Chris B.

Chris B.

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Chris B.'s Bio

Chris B.

Chris B. wrote a review of on April 29, 2014

5 5

Familiarity: I've put it through the wringer

There are a lot of quickdraws out there now. As much as I wish the right draw will make me climb harder, that probably isn't the case. So really, what I look for in a draw is value: a high quality, functional, durable draw for a good price. Trango's React stacks up comparably to other super plush sport climbing draws in terms of weight and function. The dogbone is burly yet light and flexible. The carabiners have a wide rope-bearing edge yet are trimmed in the right places to minimize weight. They have a large gate-opening that doesn't grab my fat fingers and an ergonomic handle while hanging the draw and clipping the rope. The best part? They're $2-$4 cheaper than a comparable draw from another company. I love 'em.

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Chris B.

Chris B. wrote a review of on March 19, 2013

4 5

The Masai is my go-to shoe for long route when I need comfort and support without sacrificing too much precision. I worn these for a summer of sampling some of the best granite in North America: Grand Tetons, Index, Squamish, and the Bugaboos. They are stiff enough to keep my feet from wearing down over hundreds, even thousands, of feet of climbing, yet sensitive enough to smear up stemming corners and glassy slabs. Even sizing them for a bit of comfort, I was able to climb hard granite pitches (up to 12+) with confidence in my feet.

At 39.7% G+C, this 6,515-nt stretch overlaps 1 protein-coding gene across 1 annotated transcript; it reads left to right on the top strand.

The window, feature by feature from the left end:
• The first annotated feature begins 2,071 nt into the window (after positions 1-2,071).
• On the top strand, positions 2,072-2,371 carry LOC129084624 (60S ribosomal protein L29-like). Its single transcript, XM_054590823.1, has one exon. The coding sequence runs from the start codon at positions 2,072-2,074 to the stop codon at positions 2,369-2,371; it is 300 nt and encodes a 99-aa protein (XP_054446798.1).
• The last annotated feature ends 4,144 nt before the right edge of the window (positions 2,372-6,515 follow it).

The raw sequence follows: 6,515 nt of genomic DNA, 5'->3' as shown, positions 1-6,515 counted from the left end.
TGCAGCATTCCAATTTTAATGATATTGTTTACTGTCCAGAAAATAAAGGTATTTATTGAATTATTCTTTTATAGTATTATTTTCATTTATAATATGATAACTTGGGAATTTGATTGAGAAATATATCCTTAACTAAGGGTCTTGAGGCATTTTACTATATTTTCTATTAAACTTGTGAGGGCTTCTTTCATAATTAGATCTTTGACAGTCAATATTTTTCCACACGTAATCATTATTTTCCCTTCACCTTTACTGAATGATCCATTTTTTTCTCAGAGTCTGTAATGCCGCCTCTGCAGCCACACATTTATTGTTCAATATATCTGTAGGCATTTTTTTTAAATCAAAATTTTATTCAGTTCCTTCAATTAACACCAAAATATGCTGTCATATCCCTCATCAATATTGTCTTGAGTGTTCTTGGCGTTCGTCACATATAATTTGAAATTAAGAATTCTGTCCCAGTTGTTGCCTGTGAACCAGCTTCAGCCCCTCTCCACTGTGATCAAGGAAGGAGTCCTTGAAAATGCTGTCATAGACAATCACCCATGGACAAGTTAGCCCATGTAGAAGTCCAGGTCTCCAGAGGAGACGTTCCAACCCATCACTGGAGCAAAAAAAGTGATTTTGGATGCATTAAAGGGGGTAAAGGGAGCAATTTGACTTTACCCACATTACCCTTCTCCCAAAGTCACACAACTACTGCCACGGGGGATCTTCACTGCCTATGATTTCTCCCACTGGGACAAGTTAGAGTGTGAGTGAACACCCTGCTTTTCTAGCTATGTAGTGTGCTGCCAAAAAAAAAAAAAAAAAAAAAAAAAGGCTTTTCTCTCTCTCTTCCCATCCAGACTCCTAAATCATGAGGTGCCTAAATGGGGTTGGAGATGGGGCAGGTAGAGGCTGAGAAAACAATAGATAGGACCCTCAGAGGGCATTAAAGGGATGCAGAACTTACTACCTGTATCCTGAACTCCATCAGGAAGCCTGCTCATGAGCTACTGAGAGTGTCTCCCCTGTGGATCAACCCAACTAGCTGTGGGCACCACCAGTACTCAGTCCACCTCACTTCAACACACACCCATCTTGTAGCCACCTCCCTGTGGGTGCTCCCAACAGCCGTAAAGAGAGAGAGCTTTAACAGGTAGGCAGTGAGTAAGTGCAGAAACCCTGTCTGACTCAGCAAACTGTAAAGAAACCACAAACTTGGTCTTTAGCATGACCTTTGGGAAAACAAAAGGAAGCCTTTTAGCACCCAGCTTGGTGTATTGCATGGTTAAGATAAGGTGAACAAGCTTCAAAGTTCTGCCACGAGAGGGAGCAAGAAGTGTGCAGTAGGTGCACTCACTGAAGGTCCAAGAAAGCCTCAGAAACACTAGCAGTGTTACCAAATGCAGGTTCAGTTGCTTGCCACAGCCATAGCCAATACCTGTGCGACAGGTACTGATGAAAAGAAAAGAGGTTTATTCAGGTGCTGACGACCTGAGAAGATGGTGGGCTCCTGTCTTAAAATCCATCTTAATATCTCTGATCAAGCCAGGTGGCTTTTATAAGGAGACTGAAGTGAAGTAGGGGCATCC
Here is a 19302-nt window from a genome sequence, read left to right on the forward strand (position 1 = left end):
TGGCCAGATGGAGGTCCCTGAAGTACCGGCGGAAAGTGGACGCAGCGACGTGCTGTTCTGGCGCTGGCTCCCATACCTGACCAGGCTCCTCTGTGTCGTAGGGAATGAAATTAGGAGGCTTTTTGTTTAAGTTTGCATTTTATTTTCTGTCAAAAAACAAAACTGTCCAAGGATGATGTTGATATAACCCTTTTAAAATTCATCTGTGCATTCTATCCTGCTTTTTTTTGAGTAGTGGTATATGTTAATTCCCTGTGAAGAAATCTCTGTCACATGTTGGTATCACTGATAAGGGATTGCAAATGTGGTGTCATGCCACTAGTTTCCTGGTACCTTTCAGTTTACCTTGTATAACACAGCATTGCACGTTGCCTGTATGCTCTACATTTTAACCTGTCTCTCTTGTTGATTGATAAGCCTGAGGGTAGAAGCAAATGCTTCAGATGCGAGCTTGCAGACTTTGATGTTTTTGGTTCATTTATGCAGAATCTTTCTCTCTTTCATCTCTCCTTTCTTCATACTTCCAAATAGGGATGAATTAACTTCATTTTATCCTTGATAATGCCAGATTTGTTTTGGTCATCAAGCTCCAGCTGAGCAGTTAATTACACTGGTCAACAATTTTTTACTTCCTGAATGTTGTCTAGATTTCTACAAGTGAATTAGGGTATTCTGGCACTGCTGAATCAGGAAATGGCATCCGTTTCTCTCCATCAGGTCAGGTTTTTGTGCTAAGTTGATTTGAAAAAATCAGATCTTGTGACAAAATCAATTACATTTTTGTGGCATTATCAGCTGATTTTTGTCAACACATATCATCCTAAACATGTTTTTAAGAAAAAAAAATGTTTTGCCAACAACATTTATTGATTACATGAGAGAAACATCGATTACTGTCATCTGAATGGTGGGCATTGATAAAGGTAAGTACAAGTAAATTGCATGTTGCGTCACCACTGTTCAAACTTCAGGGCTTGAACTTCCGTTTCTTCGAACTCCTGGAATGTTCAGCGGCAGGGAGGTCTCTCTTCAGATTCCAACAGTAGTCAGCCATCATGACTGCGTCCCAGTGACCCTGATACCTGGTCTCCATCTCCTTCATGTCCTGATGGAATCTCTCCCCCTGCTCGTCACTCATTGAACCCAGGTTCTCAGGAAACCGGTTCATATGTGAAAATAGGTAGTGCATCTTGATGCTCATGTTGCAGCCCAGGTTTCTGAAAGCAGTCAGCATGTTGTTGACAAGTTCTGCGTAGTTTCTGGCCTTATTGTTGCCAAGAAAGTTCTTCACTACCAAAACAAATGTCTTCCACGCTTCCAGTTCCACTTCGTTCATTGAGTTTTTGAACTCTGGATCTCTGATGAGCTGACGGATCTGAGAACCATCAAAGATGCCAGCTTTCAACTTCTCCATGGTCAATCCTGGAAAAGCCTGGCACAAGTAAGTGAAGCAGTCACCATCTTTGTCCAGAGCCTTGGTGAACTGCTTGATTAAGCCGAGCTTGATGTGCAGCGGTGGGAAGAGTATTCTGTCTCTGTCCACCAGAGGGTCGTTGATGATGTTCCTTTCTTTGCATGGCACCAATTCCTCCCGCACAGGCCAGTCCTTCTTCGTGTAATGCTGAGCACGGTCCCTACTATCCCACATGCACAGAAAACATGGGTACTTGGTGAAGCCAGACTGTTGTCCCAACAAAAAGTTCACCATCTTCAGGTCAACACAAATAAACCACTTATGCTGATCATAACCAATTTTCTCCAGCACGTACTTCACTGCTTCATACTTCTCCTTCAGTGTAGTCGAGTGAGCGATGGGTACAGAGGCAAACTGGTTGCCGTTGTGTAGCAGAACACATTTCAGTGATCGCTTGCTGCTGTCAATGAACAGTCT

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Chris B.

Chris B. wrote a review of on March 19, 2013

5 5

The Tenaya Ra performs as well as other established high-end shoes but without the usual pain associated with them. I've worn the Ra on technical thin cracks in Squamish and hard sport lines in the Red. They've yet to let me down when it comes to smearing, edging, hooking, or whatever shannanigans are necessary. They seem to hold up well, too. I have two pairs now, and even my older pair, while softening up, still has full rubber and virtual no seam peeling or splitting. These things are definitely an up and coming shoe.

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Chris B.

Chris B. wrote a review of on August 18, 2012

5 5

Let's face it, when we're in the position where we need to place pro in microscopic, parallel seams, things are kind of grim. But, should you find yourself in said situation, the BallNutz are truly a saving grace. The only other pro that will fit where these things do are pitons, and those require a hammer and two hands. Sure, the BallNutz are a bit delicate to place and, especially after a big force, can be frustrating to get out. But quite simply, they are the only pro out there for thin, parallel cracks. I've used them for funky aid seams and for heads-up trad leads. I have friends for whom the BallNutz have been the key to hammerless ascents of hard aid. In short, if you climb long enough, you'll be glad you have a few on your rack.

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Chris B.

Chris B. wrote a review of on August 18, 2012

5 5

The Alpine Equalizer is an efficient anchor system that does it all. I've mainly used it in institutional settings to set up quick and bomber top-rope anchors for my students, but the Equalizer is also highly useful for sport climbing (as the lowering/top-rope anchor) and for multi-pitch climbing. The Equalizer, while not as simple as a cordalette, basically can do all the same things without fussing over knots. Overall, I've found the Alpine Equalizer to be a useful piece of equipment that makes two- and three-point anchors much quicker to set up.

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